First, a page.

On Wed, 19 Feb 2020 12:27:31 +0100, Bruno Le Floch <[log in to unmask]> wrote:
>On 2/19/20 10:25 AM, Jonathan Spratte wrote:
>>> - Defining an environment that sets up active characters to emulate
>>> traditional BNF syntax is very concise, but comes at the cost of
>>> delimited arguments and catcode madness.
>> You could as well use a letter-by-letter parser that doesn't need altered
>> category codes. Take a look at the pgf module `parser`. That's not `expl3`
>> but could give you an idea on what's possible.
>I've been *toying* for a long time (haven't gone very far) with the idea
>of writing a parser generator, but I couldn't decide how powerful to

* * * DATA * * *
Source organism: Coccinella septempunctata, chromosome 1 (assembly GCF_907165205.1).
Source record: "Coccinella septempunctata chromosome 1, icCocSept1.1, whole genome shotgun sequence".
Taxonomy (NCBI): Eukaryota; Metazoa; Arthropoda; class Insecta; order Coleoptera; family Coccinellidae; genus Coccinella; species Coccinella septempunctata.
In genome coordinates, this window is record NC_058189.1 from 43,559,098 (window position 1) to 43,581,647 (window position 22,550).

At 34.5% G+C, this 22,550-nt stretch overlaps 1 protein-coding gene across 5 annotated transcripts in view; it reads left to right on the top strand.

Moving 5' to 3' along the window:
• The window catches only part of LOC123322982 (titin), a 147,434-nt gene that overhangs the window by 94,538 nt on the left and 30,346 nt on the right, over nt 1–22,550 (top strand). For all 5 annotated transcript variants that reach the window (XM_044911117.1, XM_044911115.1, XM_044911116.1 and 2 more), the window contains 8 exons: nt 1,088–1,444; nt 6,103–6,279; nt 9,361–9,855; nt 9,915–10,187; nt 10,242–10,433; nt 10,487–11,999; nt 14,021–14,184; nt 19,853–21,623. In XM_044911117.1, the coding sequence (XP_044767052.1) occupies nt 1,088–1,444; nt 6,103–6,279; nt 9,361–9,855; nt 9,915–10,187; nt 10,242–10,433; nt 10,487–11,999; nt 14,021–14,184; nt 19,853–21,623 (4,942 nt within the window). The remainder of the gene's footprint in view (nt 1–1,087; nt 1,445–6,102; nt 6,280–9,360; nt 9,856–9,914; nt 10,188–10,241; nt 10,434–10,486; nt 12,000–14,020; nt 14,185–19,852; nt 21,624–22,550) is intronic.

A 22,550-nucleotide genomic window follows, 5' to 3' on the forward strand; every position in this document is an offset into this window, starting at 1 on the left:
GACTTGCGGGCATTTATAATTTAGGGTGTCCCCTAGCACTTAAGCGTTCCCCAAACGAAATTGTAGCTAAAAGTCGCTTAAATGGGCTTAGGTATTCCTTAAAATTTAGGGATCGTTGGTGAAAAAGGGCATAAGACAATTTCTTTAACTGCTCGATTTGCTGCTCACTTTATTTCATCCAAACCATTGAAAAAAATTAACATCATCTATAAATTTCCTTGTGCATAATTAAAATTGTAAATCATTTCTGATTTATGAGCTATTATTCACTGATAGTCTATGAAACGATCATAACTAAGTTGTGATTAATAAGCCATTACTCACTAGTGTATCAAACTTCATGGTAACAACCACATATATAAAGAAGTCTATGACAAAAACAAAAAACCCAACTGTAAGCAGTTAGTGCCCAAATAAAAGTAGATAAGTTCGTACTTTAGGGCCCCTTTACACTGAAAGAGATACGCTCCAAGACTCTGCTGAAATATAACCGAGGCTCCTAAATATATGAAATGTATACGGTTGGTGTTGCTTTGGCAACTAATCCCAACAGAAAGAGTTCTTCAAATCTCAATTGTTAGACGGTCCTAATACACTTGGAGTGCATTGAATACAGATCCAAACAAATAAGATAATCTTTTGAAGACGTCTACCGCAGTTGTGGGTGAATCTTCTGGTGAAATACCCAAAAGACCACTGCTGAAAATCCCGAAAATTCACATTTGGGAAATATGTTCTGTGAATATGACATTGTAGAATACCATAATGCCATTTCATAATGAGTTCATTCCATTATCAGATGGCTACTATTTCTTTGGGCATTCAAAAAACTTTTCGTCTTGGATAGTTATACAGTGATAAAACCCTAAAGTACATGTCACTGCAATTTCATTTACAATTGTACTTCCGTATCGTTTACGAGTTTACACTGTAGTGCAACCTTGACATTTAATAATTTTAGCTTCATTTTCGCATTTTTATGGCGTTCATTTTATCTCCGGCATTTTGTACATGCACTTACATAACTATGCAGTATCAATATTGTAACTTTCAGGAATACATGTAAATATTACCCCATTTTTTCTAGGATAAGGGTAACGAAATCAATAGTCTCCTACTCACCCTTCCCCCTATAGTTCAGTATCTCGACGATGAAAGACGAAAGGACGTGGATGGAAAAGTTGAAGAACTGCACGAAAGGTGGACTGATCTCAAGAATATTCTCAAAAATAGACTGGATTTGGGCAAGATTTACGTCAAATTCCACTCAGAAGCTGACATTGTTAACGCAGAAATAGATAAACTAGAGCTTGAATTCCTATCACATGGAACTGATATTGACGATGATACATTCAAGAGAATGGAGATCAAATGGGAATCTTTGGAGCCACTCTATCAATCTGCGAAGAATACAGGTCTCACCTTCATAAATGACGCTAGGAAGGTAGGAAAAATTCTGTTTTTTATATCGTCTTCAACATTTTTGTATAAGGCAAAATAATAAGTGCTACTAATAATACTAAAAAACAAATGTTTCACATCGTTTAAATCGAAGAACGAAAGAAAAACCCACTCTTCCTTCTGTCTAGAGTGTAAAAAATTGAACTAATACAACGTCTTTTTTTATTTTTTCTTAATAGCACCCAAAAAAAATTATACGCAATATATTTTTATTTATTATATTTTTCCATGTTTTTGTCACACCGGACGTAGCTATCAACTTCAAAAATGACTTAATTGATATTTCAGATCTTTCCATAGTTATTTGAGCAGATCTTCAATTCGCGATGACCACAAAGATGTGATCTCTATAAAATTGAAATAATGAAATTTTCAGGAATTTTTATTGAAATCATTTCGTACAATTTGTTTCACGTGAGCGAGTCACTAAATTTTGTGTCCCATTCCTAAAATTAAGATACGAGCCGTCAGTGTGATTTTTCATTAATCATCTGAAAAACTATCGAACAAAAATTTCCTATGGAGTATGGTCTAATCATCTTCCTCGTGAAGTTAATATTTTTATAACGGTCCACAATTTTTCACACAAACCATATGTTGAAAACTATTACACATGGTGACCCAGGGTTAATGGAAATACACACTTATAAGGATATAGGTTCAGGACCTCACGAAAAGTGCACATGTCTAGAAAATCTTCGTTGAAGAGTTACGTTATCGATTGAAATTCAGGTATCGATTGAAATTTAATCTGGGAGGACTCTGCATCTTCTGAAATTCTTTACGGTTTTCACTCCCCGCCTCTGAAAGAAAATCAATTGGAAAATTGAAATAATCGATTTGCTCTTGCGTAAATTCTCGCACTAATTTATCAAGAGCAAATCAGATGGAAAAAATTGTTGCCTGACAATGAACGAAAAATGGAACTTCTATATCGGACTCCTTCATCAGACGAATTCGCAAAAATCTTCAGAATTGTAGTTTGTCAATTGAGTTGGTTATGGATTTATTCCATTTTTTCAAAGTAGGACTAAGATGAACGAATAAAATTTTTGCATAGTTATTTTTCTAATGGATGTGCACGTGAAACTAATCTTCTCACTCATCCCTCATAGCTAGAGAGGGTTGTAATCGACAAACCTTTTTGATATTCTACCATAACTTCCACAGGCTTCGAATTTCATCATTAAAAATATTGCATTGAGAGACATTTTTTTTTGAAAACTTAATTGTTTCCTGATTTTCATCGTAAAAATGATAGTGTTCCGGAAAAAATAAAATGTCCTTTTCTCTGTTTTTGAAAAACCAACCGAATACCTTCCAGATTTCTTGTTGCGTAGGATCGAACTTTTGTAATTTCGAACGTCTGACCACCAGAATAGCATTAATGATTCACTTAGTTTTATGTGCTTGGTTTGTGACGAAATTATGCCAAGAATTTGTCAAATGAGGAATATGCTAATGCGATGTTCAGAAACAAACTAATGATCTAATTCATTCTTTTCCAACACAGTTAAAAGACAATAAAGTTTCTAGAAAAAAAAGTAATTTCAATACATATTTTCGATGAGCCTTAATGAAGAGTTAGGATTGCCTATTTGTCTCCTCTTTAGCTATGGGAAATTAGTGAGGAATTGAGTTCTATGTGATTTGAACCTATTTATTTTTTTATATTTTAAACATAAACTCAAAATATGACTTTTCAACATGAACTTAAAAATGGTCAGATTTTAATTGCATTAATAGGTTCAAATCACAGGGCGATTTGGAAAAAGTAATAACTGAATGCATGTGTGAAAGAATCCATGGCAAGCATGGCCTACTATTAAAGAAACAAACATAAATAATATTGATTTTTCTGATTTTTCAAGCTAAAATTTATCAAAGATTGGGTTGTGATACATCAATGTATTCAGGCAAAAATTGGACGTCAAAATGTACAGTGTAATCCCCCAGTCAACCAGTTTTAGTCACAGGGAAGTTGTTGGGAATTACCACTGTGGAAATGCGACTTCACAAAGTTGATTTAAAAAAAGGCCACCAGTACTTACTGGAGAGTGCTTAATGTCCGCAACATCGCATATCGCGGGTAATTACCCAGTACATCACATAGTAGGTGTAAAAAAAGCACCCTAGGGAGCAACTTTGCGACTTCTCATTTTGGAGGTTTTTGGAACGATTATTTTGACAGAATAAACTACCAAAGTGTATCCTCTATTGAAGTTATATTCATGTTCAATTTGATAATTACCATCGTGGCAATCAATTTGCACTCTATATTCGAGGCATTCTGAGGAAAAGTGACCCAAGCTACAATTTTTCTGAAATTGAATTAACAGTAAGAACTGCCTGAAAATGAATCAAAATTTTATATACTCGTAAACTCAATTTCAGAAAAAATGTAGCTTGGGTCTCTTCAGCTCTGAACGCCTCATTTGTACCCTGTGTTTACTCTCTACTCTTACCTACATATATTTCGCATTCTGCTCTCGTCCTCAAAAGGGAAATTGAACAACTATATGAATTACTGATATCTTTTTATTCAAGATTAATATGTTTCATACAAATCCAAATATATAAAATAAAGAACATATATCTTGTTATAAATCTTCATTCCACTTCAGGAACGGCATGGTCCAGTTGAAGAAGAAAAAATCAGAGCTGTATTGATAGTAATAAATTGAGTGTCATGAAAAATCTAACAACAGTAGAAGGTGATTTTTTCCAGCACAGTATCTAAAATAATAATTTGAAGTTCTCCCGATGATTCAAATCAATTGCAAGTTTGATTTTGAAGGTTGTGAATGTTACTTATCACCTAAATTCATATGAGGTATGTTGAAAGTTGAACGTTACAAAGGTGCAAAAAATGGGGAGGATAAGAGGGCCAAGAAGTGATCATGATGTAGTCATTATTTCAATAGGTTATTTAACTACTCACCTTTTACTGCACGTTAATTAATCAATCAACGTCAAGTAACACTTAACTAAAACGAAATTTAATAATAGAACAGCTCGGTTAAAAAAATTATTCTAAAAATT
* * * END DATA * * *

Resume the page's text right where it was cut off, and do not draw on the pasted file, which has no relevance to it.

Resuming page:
>make it. One option would be to support "parsing expression grammars"
>(PEGs), which can be parsed in linear time using a packrat parser (but
>use a lot of memory, possibly problematic). Another option would be to
>stick with more traditional things like LL or LR parser. To be honest,
>I don't know enough about parsers and what useful languages they cover
>to decide. Thoughts welcome.
Given that the machinery already exists in the regex module, I would
suggest making a lexer generator and then complementing it with
a parser generator.
Some quick reading suggests that LALR parsers (e.g. YACC) would be
a good balance of expressiveness and efficiency. Since this would be
used for document syntax, the parsers do not need to be very powerful,
since user-facing syntax should be relatively simple and certainly
should be unambiguous.